Most people who are hesitant about the COVID vaccine are not anti-vax in general—they’re just waiting to see if friends and trusted advocates have any side effects or other bad experiences. So far, we’ve heard that it’s about the same as a flu shot. You can read about that in my article in the February issue.
It’s also important to take the vaccine to the people rather than asking people to chase down the vaccine. At the same meeting, I was so happy to hear from a representative from Public Health—Seattle & King County, who shared how they’ve partnered with local Emergency Medical Service providers to take vaccinations to adult family homes. A larger percentage of adult family home residents have now been vaccinated. The “mobile vax teams” will move on to serve residents of low-income housing soon—perhaps even by the time this issue of AgeWise goes out.
Many who want to receive the COVID vaccine are frustrated by the lack of appointments. Even so, many people have received one if not two doses of a COVID vaccine already. For data about COVID cases, testing, and vaccination rates in King County, visit the COVID data dashboards provided by Public Health—Seattle & King County. You will see that vaccine supply was quite limited until mid-February.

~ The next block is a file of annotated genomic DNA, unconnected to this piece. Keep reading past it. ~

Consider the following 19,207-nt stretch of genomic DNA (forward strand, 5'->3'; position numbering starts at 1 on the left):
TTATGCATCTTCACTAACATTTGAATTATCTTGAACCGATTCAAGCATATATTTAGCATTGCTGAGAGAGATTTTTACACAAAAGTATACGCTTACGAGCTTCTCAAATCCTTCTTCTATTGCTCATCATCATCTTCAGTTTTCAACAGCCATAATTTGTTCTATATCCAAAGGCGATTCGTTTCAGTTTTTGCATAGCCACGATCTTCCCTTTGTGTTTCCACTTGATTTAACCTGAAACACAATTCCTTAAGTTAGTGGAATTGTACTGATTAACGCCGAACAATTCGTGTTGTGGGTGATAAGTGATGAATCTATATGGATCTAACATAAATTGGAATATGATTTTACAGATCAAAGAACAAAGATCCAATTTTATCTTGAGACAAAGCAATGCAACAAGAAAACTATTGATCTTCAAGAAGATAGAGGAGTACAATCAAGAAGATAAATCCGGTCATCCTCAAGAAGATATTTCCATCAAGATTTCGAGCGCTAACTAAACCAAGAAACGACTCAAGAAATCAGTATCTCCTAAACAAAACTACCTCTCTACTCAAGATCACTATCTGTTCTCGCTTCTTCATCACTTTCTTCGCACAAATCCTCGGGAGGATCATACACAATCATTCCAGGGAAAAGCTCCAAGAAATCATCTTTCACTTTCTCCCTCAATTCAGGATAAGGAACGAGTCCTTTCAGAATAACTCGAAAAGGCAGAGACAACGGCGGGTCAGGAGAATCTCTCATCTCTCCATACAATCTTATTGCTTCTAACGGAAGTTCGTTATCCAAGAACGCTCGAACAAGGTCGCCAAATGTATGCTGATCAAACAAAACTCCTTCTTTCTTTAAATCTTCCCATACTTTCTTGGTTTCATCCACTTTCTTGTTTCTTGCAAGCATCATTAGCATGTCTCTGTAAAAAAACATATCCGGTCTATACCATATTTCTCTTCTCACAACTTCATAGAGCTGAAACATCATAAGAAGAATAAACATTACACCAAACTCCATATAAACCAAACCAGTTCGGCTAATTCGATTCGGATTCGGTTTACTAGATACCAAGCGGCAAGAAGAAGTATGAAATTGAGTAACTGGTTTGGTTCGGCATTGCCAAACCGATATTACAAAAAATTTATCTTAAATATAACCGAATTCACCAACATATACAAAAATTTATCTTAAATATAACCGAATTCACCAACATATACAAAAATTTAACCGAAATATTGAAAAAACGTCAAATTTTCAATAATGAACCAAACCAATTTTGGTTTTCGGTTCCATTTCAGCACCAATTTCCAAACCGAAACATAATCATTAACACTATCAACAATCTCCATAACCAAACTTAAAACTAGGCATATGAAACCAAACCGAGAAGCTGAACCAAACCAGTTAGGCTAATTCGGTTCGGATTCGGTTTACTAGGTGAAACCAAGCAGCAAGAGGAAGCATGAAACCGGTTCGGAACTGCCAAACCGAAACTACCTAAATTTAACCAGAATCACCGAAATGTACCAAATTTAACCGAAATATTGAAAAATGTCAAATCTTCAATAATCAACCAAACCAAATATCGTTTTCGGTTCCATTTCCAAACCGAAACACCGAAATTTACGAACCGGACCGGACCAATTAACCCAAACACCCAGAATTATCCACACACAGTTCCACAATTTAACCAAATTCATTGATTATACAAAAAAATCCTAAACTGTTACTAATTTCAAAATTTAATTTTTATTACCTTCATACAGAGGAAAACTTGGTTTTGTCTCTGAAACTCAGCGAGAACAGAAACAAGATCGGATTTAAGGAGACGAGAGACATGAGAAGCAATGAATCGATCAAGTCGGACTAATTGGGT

At the same meeting, we learned that the federal government will now send vaccine availability information two to three weeks in advance—much better than the week-by-week notifications that the agency previously received. As vaccine supply improves, vaccination sites will be opened to more people who are eligible.
Please continue to be patient, wear a mask, maintain six feet or more of physical distance from anyone outside your household, wash your hands, and carry on. We will get through this pandemic together!
Contributor Dick Woo chairs the Seattle-King County Advisory Council on Aging & Disability Services. He welcomes input from readers via e-mail (email@example.com) as well as applicants for open positions on the council. For more information, visit www.agingkingcounty.org/advisory-council.
Mark Your Calendars
Following are some of the virtual events (online or phone meetings) that ADS Advisory Council members are interested in attending:
- Women’s History Month: Monday, March 1–Wednesday, March 31
- Close to Home—Nura Adam, Immigrant Women’s Community Center: Thursday, March 4 (10:30–11:30 a.m.), online and phone options. To log on at event time, visit bit.ly/AgeFriendlyLive.
- ADS Advisory Council Meeting: Friday, March 12 (12 noon). To receive a link to join the meeting, e-mail Sariga.Santhosh@seattle.gov.
- Civic Coffee Hour—Tanya Kim and Lan Pham, Seattle Human Services: Thursday, March 18 (10:30–11:30 a.m.), online and phone options. To log on at event time, visit bit.ly/AgeFriendlyLive.
- Mayor’s Council on African American Elders: Friday, March 19 (2:00–3:30 p.m.) online only. To receive a link to join the meeting, e-mail Karen.Winston@seattle.gov in advance.
For more local Aging Network events, click here.